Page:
DMDK treasurer Premalatha Vijayakant’s fire and brimstone press conference at her party’s headquarters on March 8 seemed to burn many bridges.
She went after the DMK by criticising DMK president MK Stalin and treasurer Durai Murugan. She was abrasive with reporters, often using the informal nee instead of the respectful neengal to address them. At one point, she seemed to threaten to go after the AIADMK by recalling Jayalalithaa’s criticism of DMDK founder Vijayakant ahead of the 2011 Assembly elections.
Then, when it seemed all was lost, she reined herself in: “But, we formed an alliance and the AIADMK came to power; DMDK became the opposition party. Even now, the AIADMK is in power only because of the DMDK.”
The raison d’etre of the press conference was Durai Murugan’s revelation that DMDK deputy general secretary LK Sudhish, Premalatha’s brother, had reached out to him. Sudhish would later accept that he had indeed reached out to Durai Murugan. This was when the DMDK was in talks with the BJP about a seat-sharing deal: it was miffed that the PMK, a fellow partner in the 2014 NDA, was being offered the opportunity to come on board first.
“Durai Murugan continues to claim that we met him seeking seats in their alliance, which is completely untrue,” said Premalatha, who berated the DMK repeatedly for its ‘lack of political decency’. The DMDK has clearly not taken Durai Murugan’s jab on the chin. Its supporters tried to protest before the DMK leader’s Katpadi house on March 8 and had to be removed by the police.
On Friday, Premalatha called the DMK a Thillu Mullu Katchi (party of fraudsters) and then proceeded to hit back by revealing the details of Stalin’s meeting with Vijayakant. She slammed Stalin for having not permitted DMDK leader Vijayakant to meet DMK patriarch M Karunanidhi when the latter was alive.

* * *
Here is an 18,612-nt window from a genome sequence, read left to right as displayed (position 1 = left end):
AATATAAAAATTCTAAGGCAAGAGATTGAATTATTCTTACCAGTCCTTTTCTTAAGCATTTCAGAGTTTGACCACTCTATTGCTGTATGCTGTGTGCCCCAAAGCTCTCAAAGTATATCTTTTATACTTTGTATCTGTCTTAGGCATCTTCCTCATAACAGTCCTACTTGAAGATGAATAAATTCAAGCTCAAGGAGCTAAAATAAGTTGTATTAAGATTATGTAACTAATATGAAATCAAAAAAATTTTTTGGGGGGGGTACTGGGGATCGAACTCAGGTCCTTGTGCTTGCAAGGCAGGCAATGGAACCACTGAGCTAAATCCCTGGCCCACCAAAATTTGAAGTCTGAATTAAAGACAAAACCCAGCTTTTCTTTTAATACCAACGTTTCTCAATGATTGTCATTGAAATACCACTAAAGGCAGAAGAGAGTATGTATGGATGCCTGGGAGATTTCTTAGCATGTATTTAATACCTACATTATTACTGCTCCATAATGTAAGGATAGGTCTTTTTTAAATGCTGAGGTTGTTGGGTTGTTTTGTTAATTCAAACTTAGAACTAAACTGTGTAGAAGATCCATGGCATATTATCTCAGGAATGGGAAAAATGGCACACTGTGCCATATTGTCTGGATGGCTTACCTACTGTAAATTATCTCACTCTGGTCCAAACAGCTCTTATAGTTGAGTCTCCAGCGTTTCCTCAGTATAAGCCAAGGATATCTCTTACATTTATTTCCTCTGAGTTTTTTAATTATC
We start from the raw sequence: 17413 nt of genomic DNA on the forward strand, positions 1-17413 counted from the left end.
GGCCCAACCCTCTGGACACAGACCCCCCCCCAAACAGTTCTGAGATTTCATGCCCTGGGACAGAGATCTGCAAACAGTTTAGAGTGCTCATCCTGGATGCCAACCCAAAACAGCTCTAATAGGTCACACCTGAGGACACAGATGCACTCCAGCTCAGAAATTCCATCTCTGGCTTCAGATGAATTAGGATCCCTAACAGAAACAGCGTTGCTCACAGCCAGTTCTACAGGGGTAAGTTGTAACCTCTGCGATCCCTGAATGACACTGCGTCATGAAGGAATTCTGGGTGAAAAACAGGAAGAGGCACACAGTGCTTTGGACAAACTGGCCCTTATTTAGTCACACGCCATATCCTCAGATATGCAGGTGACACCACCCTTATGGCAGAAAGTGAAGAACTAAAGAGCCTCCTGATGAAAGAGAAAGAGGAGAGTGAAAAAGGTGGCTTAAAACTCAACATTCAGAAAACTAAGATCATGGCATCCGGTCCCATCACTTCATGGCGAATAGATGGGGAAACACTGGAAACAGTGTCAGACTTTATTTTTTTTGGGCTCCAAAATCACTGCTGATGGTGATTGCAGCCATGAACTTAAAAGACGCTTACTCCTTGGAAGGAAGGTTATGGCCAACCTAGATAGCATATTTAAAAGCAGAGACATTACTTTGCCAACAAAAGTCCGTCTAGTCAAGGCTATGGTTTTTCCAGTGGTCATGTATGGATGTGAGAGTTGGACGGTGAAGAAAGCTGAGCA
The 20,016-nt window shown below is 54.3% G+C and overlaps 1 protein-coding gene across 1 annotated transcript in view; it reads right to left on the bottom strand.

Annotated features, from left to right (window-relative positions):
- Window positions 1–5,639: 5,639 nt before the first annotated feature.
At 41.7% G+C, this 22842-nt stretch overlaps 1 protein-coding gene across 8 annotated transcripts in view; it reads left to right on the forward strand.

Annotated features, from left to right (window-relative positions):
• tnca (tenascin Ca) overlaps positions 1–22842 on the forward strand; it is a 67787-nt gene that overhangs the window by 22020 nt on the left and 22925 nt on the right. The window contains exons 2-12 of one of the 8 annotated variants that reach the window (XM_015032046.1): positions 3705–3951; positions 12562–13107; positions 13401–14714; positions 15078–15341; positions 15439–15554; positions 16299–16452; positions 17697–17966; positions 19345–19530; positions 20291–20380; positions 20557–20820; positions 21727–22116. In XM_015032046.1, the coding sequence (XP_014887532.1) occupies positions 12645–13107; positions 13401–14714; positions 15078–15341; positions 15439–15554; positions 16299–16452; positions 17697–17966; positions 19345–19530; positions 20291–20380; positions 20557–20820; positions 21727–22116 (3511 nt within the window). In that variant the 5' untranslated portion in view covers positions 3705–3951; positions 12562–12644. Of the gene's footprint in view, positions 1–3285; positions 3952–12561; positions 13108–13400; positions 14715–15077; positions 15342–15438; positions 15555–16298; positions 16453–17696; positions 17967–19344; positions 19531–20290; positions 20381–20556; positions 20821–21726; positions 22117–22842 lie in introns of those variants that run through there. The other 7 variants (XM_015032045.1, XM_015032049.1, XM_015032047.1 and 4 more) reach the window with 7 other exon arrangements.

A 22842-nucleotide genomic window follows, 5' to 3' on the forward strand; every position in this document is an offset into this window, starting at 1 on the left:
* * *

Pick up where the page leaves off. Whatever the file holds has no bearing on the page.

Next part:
“When DMK former leader Karunanidhi was admitted to the hospital, Captain was the first person to contact Stalin seeking to meet him. However, Stalin did not give us time till the last minute to meet,” she said.
“As soon as Rajinikanth met Vijayakant on February, Sudhish started receiving calls from the DMK for Stalin to meet Vijayakant,” she said. “However, we graciously gave him time. After meeting the DMDK leader, though Stalin said he inquired only about the health condition of the DMDK leader and there was nothing political, we told reporters that there were political talks as well,” she said.
There was no sheepishness about negotiating with multiple parties at the same time, though. “If there is a girl in the house, obviously 10 people would come to the house seeking a bride. So, if there is a political party, it has to join hands with the other parties to face the election,” she said. The press conference was organised on the sidelines of the DMDK’s International Women’s Day celebrations.
Towards the end of the interaction, it looked like the DMDK has no option but to move towards the BJP and the AIADMK. Premalatha said that it was the DMDK that set the trend of a Tamil Nadu party successfully contesting on its own, without being in an alliance with either the DMK or the AIADMK. “But, for Lok Sabha election, DMDK would ally with any one of the national parties for the welfare of the state. So, once DMDK leader decides on the alliance, we would announce it officially,” she said.
It won’t be easy, though. Premalatha’s criticism of the PMK after working with the party during the 2014 Lok Sabha elections as a member of the NDA means that the DMDK will be uneasy if it joins the AIADMK-led alliance of which the PMK is part. To add insult to injury, the PMK – which contested from 8 seats as opposed to DMDK’s 14 in 2014 – will almost certainly have more seats this time.
“[PMK leader] Anbumani Ramadoss became an MP because of us. More than one lakh votes polled by Ramadoss were the DMDK’s votes. However, after voting in the elections in a constituency where a DMDK candidate was contesting, Ramadoss said he voted for NOTA. So, the alliance partners weren’t true to the alliance,” she had told ‘The Hindu’.
The PMK may well have been the DMDK’s nemesis in 2014 but if Friday was any indication, Premalatha has revenge on her mind. Stalin should be a worried man: the party that he hoped will help him split the PMK’s voter base in the northern constituencies will now work with the same PMK to defeat the DMK.